At West Point I had a class-mate—in the last year of our studies he was room-mate also—F. T. Dent, whose family resided some five miles west of Jefferson Barracks. Two of his unmarried brothers were living at home at that time, and as I had taken with me from Ohio, my horse, saddle and bridle, I soon found my way out to White Haven, the name of the Dent estate. As I found the family congenial my visits became frequent. There were at home, besides the young men, two daughters, one a school miss of fifteen, the other a girl of eight or nine. There was still an older daughter of seventeen, who had been spending several years at boarding-school in St. Louis, but who, though through school, had not yet returned home. She was spending the winter in the city with connections, the family of Colonel John O'Fallon, well known in St. Louis. In February she returned to her country home. After that I do not know but my visits became more frequent; they certainly did become more enjoyable. We would often take walks, or go on horseback to visit the neighbors, until I became quite well acquainted in that vicinity. Sometimes one of the brothers would accompany us, sometimes one of the younger sisters. If the 4th infantry had remained at Jefferson Barracks it is possible, even probable, that this life might have continued for some years without my finding out that there was anything serious the matter with me; but in the following May a circumstance occurred which developed my sentiment so palpably that there was no mistaking it.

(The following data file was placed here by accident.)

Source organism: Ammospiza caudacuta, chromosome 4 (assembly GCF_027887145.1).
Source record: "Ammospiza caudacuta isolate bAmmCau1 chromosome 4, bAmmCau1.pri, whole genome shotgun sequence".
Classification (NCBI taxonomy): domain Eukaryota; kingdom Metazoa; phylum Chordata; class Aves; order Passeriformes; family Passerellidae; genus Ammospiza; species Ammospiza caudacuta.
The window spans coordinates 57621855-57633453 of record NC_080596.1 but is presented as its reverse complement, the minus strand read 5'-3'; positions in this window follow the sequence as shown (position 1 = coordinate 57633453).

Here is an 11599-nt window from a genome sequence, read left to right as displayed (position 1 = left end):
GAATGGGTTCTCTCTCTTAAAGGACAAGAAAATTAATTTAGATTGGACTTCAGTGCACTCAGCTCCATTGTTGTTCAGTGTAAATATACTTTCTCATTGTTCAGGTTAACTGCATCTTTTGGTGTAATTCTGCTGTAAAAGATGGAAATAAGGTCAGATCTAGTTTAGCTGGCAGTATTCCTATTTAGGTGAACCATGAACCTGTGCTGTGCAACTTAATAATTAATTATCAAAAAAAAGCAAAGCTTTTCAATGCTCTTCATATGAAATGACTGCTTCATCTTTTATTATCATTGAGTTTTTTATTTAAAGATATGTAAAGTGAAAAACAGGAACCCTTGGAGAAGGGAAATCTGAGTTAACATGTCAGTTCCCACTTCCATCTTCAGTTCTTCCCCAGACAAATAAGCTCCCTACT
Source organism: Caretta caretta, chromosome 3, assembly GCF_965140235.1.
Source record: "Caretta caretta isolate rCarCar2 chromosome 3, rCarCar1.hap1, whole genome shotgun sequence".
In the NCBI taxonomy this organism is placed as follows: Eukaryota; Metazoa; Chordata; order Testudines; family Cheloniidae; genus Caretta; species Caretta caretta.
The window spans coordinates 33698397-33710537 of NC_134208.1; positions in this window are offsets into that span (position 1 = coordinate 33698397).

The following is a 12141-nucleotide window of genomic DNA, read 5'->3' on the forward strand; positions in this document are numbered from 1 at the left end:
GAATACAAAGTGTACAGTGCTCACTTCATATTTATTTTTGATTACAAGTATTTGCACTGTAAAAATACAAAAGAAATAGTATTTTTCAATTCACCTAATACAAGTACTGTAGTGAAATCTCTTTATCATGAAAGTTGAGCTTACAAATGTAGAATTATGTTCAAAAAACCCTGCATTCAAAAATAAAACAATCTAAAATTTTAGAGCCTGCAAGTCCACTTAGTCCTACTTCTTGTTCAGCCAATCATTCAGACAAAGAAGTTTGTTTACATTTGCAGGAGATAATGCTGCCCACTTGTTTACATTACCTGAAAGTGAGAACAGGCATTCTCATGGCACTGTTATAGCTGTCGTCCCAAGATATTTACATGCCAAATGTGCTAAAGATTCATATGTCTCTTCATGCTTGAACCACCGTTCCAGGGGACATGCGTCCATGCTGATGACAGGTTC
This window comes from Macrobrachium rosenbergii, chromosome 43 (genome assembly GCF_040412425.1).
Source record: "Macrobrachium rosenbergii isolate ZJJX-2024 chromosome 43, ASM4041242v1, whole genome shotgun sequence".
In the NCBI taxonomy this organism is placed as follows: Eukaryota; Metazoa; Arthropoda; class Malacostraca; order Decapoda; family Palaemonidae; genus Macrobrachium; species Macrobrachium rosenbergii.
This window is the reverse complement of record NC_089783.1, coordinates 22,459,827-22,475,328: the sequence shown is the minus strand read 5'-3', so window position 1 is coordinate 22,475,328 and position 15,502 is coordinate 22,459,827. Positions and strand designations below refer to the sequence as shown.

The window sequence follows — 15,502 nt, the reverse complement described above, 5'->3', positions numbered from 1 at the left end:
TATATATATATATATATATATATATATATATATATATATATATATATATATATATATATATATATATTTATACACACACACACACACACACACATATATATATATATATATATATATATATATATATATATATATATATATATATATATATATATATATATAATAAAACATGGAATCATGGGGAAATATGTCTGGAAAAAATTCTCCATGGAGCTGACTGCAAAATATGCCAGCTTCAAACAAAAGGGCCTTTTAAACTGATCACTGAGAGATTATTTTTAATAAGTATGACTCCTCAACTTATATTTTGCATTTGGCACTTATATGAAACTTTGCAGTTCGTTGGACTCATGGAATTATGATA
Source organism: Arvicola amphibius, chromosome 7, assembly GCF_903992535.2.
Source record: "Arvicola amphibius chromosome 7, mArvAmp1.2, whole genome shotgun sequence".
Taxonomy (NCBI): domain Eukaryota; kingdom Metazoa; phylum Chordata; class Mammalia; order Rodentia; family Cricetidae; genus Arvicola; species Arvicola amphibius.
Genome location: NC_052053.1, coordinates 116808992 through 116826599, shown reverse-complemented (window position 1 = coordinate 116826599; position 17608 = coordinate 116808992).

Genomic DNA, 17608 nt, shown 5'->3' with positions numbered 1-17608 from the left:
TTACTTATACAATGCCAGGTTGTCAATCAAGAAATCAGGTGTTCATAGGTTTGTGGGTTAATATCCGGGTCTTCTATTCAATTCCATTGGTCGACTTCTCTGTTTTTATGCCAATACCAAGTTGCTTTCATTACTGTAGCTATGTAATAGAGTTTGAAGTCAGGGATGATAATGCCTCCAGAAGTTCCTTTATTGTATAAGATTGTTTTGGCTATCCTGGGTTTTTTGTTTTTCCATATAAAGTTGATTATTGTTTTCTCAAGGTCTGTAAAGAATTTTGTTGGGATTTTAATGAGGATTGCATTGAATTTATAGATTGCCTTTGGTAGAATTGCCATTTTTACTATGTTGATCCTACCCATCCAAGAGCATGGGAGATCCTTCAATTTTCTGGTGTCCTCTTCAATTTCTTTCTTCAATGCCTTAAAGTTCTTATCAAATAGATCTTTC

The annexation of Texas was at this time the subject of violent discussion in Congress, in the press, and by individuals. The administration of President Tyler, then in power, was making the most strenuous efforts to effect the annexation, which was, indeed, the great and absorbing question of the day. During these discussions the greater part of the single rifle regiment in the army—the 2d dragoons, which had been dismounted a year or two before, and designated "Dismounted Rifles"—was stationed at Fort Jessup, Louisiana, some twenty-five miles east of the Texas line, to observe the frontier. About the 1st of May the 3d infantry was ordered from Jefferson Barracks to Louisiana, to go into camp in the neighborhood of Fort Jessup, and there await further orders. The troops were embarked on steamers and were on their way down the Mississippi within a few days after the receipt of this order. About the time they started I obtained a leave of absence for twenty days to go to Ohio to visit my parents. I was obliged to go to St. Louis to take a steamer for Louisville or Cincinnati, or the first steamer going up the Ohio River to any point. Before I left St. Louis orders were received at Jefferson Barracks for the 4th infantry to follow the 3d. A messenger was sent after me to stop my leaving; but before he could reach me I was off, totally ignorant of these events. A day or two after my arrival at Bethel I received a letter from a classmate and fellow lieutenant in the 4th, informing me of the circumstances related above, and advising me not to open any letter post marked St. Louis or Jefferson Barracks, until the expiration of my leave, and saying that he would pack up my things and take them along for me. His advice was not necessary, for no other letter was sent to me. I now discovered that I was exceedingly anxious to get back to Jefferson Barracks, and I understood the reason without explanation from any one. My leave of absence required me to report for duty, at Jefferson Barracks, at the end of twenty days. I knew my regiment had gone up the Red River, but I was not disposed to break the letter of my leave; besides, if I had proceeded to Louisiana direct, I could not have reached there until after the expiration of my leave. Accordingly, at the end of the twenty days, I reported for duty to Lieutenant Ewell, commanding at Jefferson Barracks, handing him at the same time my leave of absence. After noticing the phraseology of the order—leaves of absence were generally worded, "at the end of which time he will report for duty with his proper command"—he said he would give me an order to join my regiment in Louisiana. I then asked for a few days' leave before starting, which he readily granted. This was the same Ewell who acquired considerable reputation as a Confederate general during the rebellion. He was a man much esteemed, and deservedly so, in the old army, and proved himself a gallant and efficient officer in two wars—both in my estimation unholy.